A Lot or a Little?
What you will—and won't—find in this app.
Kids can learn about simple machines such as levers, inclined planes, wheels and axles, wedges, screws, and pulleys. They will figure out that these tools change force so work is easier. If kids pay close attention, they will begin to notice that there's a trade-off when force is changed. For example, with levers, a longer distance with a little force is exchanged for a shorter distance with less force. Simple Machines by Tinybop is another in an impressive suite of educational apps that also would benefit from a little in-app guidance and instruction for kids.
Ease of Play
Kids can get started with very little direction or support, though there are no explicit instructions.
Products & Purchases
Opportunity to buy more apps from same developer.
Parents Need to Know
Parents need to know that Simple Machines by Tinybop is a tool that lets kids explore six simple machines through exploration, and it's one of four apps in the developer's Explorer's Library. To get the most out of it, parents may need to help kids look for patterns and ask questions about how making adjustments changes how well the machine works. A parent dashboard accommodates multiple kids, and an extensions guide is available on the website. Though there's no spoken language, labels for the machines are available in multiple languages including French, Spanish, and German.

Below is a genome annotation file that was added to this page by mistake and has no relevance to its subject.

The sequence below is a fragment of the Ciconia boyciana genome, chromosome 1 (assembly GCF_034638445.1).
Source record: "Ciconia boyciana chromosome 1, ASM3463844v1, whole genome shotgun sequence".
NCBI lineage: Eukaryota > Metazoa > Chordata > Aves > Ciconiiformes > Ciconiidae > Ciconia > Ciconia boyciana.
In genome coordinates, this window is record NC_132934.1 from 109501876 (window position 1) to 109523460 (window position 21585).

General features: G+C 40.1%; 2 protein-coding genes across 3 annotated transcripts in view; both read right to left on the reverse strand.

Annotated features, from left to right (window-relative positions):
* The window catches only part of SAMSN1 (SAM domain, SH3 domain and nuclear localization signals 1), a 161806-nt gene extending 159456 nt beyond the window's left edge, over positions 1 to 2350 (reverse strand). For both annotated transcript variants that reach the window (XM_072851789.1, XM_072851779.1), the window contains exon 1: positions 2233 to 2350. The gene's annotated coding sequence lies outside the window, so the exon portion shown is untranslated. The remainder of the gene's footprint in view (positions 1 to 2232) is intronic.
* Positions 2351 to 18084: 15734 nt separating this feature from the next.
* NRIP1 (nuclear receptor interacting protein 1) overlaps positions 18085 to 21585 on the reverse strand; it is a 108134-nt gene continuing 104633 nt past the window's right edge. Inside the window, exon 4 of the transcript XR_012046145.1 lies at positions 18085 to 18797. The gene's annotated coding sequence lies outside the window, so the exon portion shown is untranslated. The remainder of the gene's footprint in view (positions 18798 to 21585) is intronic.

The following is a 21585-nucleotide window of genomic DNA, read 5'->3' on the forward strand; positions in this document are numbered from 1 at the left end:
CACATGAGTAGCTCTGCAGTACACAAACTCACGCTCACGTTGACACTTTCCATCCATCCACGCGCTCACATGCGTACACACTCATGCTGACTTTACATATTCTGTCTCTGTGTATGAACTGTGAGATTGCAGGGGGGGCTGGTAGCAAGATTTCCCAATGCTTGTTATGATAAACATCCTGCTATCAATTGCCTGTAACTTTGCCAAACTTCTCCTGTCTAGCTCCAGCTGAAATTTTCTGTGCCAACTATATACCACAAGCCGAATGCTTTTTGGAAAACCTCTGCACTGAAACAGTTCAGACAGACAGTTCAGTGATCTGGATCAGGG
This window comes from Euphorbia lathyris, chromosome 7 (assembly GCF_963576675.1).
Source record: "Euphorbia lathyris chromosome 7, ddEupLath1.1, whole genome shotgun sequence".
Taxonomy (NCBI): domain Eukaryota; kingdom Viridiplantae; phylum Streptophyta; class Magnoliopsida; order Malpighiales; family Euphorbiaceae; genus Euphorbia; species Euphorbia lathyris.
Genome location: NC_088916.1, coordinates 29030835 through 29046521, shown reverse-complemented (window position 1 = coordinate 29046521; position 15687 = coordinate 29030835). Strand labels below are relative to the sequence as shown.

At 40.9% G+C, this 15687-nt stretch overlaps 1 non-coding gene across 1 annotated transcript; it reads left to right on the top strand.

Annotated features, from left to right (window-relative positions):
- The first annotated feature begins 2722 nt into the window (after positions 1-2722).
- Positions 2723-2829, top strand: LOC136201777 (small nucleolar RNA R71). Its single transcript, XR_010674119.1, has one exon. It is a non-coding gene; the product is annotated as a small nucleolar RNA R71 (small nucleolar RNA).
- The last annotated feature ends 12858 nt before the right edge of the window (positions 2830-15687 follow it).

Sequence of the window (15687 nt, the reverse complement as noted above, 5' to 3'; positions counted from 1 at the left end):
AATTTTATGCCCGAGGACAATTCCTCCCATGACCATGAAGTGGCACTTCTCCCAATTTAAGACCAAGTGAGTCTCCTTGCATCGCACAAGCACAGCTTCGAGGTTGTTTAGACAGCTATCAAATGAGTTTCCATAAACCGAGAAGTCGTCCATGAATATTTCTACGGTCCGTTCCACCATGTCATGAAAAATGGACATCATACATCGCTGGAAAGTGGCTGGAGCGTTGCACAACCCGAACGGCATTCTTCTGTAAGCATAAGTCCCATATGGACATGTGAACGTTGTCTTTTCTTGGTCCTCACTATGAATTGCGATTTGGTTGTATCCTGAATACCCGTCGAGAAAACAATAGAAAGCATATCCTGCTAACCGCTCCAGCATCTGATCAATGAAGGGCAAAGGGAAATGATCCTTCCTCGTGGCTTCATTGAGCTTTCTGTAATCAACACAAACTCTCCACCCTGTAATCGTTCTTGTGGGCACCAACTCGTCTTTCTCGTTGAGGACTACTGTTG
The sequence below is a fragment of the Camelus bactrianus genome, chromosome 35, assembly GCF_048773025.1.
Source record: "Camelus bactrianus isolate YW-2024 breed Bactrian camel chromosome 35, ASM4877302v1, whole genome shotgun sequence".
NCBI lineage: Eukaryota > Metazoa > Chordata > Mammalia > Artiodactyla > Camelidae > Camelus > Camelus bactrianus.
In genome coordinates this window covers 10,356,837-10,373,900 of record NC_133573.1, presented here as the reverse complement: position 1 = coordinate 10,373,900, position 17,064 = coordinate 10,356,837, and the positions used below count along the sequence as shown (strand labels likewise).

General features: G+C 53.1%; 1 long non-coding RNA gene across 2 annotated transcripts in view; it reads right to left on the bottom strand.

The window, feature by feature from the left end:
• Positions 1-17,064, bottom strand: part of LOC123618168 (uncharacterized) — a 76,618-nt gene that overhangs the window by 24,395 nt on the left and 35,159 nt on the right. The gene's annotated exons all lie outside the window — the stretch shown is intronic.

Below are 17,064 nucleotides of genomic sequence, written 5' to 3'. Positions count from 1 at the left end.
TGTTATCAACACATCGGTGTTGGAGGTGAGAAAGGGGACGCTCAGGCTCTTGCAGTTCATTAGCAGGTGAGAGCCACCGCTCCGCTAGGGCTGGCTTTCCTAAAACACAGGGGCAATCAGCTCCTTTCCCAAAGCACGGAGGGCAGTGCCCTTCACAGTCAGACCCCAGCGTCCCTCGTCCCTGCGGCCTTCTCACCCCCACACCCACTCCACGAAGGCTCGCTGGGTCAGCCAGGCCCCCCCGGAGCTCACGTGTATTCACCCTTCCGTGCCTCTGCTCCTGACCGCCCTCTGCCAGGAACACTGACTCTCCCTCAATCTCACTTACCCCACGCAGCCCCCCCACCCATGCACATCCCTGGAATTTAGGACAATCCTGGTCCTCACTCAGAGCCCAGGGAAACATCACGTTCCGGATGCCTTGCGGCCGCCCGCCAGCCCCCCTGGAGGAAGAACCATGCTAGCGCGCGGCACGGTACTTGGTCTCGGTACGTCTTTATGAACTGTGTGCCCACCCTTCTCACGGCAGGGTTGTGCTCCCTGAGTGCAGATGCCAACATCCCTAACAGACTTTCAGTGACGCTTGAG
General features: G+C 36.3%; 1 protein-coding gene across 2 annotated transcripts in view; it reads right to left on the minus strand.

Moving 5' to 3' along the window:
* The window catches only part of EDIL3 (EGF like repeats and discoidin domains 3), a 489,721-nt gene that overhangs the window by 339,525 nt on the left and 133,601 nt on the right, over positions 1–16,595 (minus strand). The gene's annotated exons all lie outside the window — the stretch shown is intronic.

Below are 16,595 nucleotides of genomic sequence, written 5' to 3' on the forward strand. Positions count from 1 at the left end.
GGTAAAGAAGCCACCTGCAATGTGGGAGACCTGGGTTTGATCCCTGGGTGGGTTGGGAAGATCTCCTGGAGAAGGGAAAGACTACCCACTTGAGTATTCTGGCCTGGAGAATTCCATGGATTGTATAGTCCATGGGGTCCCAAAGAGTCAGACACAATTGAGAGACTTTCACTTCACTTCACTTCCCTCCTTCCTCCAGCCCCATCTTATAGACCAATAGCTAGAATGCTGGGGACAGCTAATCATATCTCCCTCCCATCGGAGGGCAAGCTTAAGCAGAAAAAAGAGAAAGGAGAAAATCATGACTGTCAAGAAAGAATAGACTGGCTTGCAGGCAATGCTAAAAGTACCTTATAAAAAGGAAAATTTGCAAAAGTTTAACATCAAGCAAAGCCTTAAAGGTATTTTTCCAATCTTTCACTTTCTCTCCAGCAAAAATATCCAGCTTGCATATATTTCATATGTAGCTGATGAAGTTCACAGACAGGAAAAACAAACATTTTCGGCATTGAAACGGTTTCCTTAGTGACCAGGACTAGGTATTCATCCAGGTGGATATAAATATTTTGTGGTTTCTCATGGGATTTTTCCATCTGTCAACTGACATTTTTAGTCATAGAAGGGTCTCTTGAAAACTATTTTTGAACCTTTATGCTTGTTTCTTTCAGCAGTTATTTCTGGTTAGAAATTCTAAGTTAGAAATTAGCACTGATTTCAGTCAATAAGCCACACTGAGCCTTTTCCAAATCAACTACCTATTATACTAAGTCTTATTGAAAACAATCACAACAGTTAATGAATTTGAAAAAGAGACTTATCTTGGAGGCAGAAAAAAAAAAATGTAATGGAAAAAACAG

Is It Any Good?
Fun exploration is full of surprises as kids play with highly interactive tools, though how much they learn depends on adult involvement. As kids change the type of wheel, width of wedge, or number of pulleys, they can observe how those adjustments alter force and how much work gets done. Aside from the science, there are fun, kid-friendly whimsical moments that will make kids want to keep exploring: Fish jump from tank to tank as the screws move up and down, the wedge-split icebergs reveal surprises, and the inclined-plane pinball game's many moving parts offer endless entertainment. The only drawback is that there's no guidance to help kids analyze what happens. Though this keeps the inquiry student-driven, some kids will need additional coaching to get them to ask questions and examine their observations. Playing with a grown-up will go a long way to focus each activity and enhance potential learning. A short and sweet kids' tutorial with some of the terms used in the labels also would provide an anchor for the concepts each game presents.
Did we miss something on diversity?
Research shows a connection between kids' healthy self-esteem and positive portrayals in media. That's why we've added a new "Diverse Representations" section to our reviews that will be rolling out on an ongoing basis. You can help us help kids by suggesting a diversity update.
Suggest an Update
Our Editors Recommend
Building and Maker Apps, Games, and Websites
STEM: Apps, TV, and More for Science, Tech, Engineering, and Math
Common Sense Media's unbiased ratings are created by expert reviewers and aren't influenced by the product's creators or by any of our funders, affiliates, or partners.See how we rate